Snyder discusses MI energy, environment

Michigan Gov. Rick Snyder and wife Sue wave from the steps of the State Capitol in Lansing, Mich. (Andre J. Jackson/Detroit Free Press/MCT).

Michigan Gov. Rick Snyder expressed his desire Nov. 28 to get the environment and natural resources in good shape for future generations so Michigan will be “a place our kids will want to live, work and play.”

Snyder is calling for adaptable, long-term policies in Michigan. said, “Snyder said Michiganders should be reminded ecosystems are all interconnected, and the best environmental solutions can solve more than one problem.”

The Great Lakes are one of Michigan’s most acknowledged resources and they are one of the many things mentioned in Snyder’s message. The lakes account for one-fifth of the world’s fresh water supply, and the state has more coastline than any other besides Alaska.

According to, “The Great Lakes are Michigan’s greatest natural asset, yet aquatic invasive species are increasingly threatening the ecosystem.”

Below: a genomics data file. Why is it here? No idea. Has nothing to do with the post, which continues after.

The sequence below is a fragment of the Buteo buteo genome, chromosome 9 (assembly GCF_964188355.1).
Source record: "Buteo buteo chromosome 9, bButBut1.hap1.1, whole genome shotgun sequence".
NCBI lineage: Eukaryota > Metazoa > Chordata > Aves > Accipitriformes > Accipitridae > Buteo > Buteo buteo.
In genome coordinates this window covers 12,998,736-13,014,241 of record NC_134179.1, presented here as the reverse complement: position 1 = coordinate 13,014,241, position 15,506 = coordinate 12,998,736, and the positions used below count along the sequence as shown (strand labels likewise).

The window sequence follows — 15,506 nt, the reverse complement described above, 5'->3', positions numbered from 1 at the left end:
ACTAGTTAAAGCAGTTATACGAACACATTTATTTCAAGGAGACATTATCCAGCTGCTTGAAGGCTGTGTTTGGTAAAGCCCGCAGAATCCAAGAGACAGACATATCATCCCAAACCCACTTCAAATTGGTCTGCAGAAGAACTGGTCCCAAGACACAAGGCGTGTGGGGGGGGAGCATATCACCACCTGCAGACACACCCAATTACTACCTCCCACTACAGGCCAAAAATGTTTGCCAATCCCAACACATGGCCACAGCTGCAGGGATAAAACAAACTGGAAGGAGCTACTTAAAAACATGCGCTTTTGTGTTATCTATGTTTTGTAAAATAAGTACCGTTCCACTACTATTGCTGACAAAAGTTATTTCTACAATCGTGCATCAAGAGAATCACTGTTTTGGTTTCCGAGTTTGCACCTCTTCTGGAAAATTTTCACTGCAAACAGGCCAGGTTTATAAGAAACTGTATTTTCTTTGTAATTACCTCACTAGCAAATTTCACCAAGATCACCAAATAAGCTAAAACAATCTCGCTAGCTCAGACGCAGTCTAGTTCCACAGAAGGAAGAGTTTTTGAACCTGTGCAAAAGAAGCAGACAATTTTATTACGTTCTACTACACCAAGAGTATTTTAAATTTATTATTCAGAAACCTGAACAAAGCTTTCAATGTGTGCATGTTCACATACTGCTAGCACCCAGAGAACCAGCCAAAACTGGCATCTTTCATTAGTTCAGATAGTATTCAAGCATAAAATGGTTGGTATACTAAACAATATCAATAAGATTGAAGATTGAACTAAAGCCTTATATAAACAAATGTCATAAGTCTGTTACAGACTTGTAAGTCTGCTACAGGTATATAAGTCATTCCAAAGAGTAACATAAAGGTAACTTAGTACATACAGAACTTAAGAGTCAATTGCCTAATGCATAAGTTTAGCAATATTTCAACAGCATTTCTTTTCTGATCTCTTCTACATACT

The Counsel of Great Lakes Governors will be holding a Mackinac Island summit to come up with some strategies to reduce the risks of these invasions.

“It is important to protect out natural resources, especially the Great Lakes. They are one of the most highlighted landmarks of this state,” Eastern Michigan University freshman Maria Bomia said.

Another topic in the message involved growth in the timber industry. The timber industry is an asset to Michigan economically, and Snyder announced they would hold a Timber Industry Summit next April to discuss the business plan and opportunity for growth in that industry.

The governor also discussed the state parks. Although Michigan has many parks, forests, beaches and recreational areas, they do not always correlate in regards to being both ecologically and economically successful.

“It is unclear if this collection of state owned lands is providing for the many collective values that Michiganders hope to receive,” Snyder said.

Bomia said it is extremely important to take care of our
environment for future generations.

“I want my son in a healthy living environment,” she said. “Also, if we improve Michigan ecologically, maybe that will lead to a better economy for our state as well.”

Snyder is planning on having an initial description of process and outline of opportunities for public comment by January. By the end of next year, final reports and versions of a revised plan should be available in order to get Michigan on track for a pure future.

You can find Snyder’s complete message concerning energy and the environment available at

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